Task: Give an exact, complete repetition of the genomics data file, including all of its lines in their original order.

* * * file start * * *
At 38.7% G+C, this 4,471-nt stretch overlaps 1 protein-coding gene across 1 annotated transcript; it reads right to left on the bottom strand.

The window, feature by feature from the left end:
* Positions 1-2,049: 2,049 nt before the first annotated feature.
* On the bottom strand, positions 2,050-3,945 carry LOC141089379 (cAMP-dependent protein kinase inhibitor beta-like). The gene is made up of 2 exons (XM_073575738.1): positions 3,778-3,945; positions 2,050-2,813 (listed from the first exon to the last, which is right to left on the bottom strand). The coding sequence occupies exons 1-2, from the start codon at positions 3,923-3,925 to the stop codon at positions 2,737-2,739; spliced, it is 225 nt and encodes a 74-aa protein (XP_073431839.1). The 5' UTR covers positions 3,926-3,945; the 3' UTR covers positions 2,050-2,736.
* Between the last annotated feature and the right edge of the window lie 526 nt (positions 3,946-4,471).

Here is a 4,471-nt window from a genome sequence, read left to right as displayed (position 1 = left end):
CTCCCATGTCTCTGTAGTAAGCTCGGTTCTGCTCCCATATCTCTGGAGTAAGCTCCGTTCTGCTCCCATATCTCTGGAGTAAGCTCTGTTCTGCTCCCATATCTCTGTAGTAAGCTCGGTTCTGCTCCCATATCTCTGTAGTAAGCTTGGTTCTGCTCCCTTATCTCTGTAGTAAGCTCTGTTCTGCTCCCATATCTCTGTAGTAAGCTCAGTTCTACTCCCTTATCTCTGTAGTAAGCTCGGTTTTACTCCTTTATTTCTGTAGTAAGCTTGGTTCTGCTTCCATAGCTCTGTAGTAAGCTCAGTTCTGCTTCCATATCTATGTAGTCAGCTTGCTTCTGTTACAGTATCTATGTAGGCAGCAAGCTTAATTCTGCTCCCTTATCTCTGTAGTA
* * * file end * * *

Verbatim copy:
At 38.7% G+C, this 4,471-nt stretch overlaps 1 protein-coding gene across 1 annotated transcript; it reads right to left on the bottom strand.

The window, feature by feature from the left end:
* Positions 1-2,049: 2,049 nt before the first annotated feature.
* On the bottom strand, positions 2,050-3,945 carry LOC141089379 (cAMP-dependent protein kinase inhibitor beta-like). The gene is made up of 2 exons (XM_073575738.1): positions 3,778-3,945; positions 2,050-2,813 (listed from the first exon to the last, which is right to left on the bottom strand). The coding sequence occupies exons 1-2, from the start codon at positions 3,923-3,925 to the stop codon at positions 2,737-2,739; spliced, it is 225 nt and encodes a 74-aa protein (XP_073431839.1). The 5' UTR covers positions 3,926-3,945; the 3' UTR covers positions 2,050-2,736.
* Between the last annotated feature and the right edge of the window lie 526 nt (positions 3,946-4,471).

Here is a 4,471-nt window from a genome sequence, read left to right as displayed (position 1 = left end):
CTCCCATGTCTCTGTAGTAAGCTCGGTTCTGCTCCCATATCTCTGGAGTAAGCTCCGTTCTGCTCCCATATCTCTGGAGTAAGCTCTGTTCTGCTCCCATATCTCTGTAGTAAGCTCGGTTCTGCTCCCATATCTCTGTAGTAAGCTTGGTTCTGCTCCCTTATCTCTGTAGTAAGCTCTGTTCTGCTCCCATATCTCTGTAGTAAGCTCAGTTCTACTCCCTTATCTCTGTAGTAAGCTCGGTTTTACTCCTTTATTTCTGTAGTAAGCTTGGTTCTGCTTCCATAGCTCTGTAGTAAGCTCAGTTCTGCTTCCATATCTATGTAGTCAGCTTGCTTCTGTTACAGTATCTATGTAGGCAGCAAGCTTAATTCTGCTCCCTTATCTCTGTAGTA